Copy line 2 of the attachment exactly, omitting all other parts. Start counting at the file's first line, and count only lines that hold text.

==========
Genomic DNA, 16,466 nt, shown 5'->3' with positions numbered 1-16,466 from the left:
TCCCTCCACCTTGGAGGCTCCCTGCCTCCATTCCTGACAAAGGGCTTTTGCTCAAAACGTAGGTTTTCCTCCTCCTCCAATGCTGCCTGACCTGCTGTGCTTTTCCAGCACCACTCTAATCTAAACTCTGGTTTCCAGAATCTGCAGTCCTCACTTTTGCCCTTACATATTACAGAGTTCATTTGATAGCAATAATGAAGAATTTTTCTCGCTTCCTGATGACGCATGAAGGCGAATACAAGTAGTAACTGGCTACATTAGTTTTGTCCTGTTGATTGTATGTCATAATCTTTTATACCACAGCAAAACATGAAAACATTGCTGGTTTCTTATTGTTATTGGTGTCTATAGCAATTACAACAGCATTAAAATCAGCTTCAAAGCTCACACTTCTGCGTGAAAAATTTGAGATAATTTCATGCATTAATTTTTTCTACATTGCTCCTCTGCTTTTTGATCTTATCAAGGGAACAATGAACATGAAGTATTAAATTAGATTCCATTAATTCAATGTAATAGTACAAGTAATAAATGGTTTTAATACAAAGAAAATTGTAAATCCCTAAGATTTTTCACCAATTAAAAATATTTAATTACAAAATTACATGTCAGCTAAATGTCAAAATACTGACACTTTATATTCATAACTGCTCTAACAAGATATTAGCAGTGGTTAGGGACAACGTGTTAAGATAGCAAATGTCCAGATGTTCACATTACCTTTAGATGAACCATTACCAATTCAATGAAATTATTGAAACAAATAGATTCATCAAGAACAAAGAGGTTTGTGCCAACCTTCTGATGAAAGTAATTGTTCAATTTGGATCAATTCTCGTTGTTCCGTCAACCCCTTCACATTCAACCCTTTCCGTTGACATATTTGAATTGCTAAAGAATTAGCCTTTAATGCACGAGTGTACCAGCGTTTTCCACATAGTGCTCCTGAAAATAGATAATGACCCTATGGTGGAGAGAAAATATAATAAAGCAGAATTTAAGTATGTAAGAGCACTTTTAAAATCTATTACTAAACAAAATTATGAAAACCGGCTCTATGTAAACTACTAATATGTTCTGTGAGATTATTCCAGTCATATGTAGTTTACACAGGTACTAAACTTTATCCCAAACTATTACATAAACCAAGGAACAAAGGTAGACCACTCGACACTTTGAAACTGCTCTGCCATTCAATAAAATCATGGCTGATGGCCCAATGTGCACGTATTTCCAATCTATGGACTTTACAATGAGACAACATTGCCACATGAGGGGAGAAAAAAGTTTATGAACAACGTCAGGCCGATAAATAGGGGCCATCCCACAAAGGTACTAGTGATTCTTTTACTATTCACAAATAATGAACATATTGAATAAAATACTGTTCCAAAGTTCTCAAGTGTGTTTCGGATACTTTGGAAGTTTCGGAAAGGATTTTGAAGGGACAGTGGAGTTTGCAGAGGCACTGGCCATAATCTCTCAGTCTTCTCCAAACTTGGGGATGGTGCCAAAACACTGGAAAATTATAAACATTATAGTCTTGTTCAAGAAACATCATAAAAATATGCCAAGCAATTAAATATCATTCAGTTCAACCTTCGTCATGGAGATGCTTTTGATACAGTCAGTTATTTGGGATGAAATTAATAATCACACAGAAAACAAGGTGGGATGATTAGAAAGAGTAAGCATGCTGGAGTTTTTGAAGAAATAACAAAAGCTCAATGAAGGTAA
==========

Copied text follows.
TCCCTCCACCTTGGAGGCTCCCTGCCTCCATTCCTGACAAAGGGCTTTTGCTCAAAACGTAGGTTTTCCTCCTCCTCCAATGCTGCCTGACCTGCTGTGCTTTTCCAGCACCACTCTAATCTAAACTCTGGTTTCCAGAATCTGCAGTCCTCACTTTTGCCCTTACATATTACAGAGTTCATTTGATAGCAATAATGAAGAATTTTTCTCGCTTCCTGATGACGCATGAAGGCGAATACAAGTAGTAACTGGCTACATTAGTTTTGTCCTGTTGATTGTATGTCATAATCTTTTATACCACAGCAAAACATGAAAACATTGCTGGTTTCTTATTGTTATTGGTGTCTATAGCAATTACAACAGCATTAAAATCAGCTTCAAAGCTCACACTTCTGCGTGAAAAATTTGAGATAATTTCATGCATTAATTTTTTCTACATTGCTCCTCTGCTTTTTGATCTTATCAAGGGAACAATGAACATGAAGTATTAAATTAGATTCCATTAATTCAATGTAATAGTACAAGTAATAAATGGTTTTAATACAAAGAAAATTGTAAATCCCTAAGATTTTTCACCAATTAAAAATATTTAATTACAAAATTACATGTCAGCTAAATGTCAAAATACTGACACTTTATATTCATAACTGCTCTAACAAGATATTAGCAGTGGTTAGGGACAACGTGTTAAGATAGCAAATGTCCAGATGTTCACATTACCTTTAGATGAACCATTACCAATTCAATGAAATTATTGAAACAAATAGATTCATCAAGAACAAAGAGGTTTGTGCCAACCTTCTGATGAAAGTAATTGTTCAATTTGGATCAATTCTCGTTGTTCCGTCAACCCCTTCACATTCAACCCTTTCCGTTGACATATTTGAATTGCTAAAGAATTAGCCTTTAATGCACGAGTGTACCAGCGTTTTCCACATAGTGCTCCTGAAAATAGATAATGACCCTATGGTGGAGAGAAAATATAATAAAGCAGAATTTAAGTATGTAAGAGCACTTTTAAAATCTATTACTAAACAAAATTATGAAAACCGGCTCTATGTAAACTACTAATATGTTCTGTGAGATTATTCCAGTCATATGTAGTTTACACAGGTACTAAACTTTATCCCAAACTATTACATAAACCAAGGAACAAAGGTAGACCACTCGACACTTTGAAACTGCTCTGCCATTCAATAAAATCATGGCTGATGGCCCAATGTGCACGTATTTCCAATCTATGGACTTTACAATGAGACAACATTGCCACATGAGGGGAGAAAAAAGTTTATGAACAACGTCAGGCCGATAAATAGGGGCCATCCCACAAAGGTACTAGTGATTCTTTTACTATTCACAAATAATGAACATATTGAATAAAATACTGTTCCAAAGTTCTCAAGTGTGTTTCGGATACTTTGGAAGTTTCGGAAAGGATTTTGAAGGGACAGTGGAGTTTGCAGAGGCACTGGCCATAATCTCTCAGTCTTCTCCAAACTTGGGGATGGTGCCAAAACACTGGAAAATTATAAACATTATAGTCTTGTTCAAGAAACATCATAAAAATATGCCAAGCAATTAAATATCATTCAGTTCAACCTTCGTCATGGAGATGCTTTTGATACAGTCAGTTATTTGGGATGAAATTAATAATCACACAGAAAACAAGGTGGGATGATTAGAAAGAGTAAGCATGCTGGAGTTTTTGAAGAAATAACAAAAGCTCAATGAAGGTAA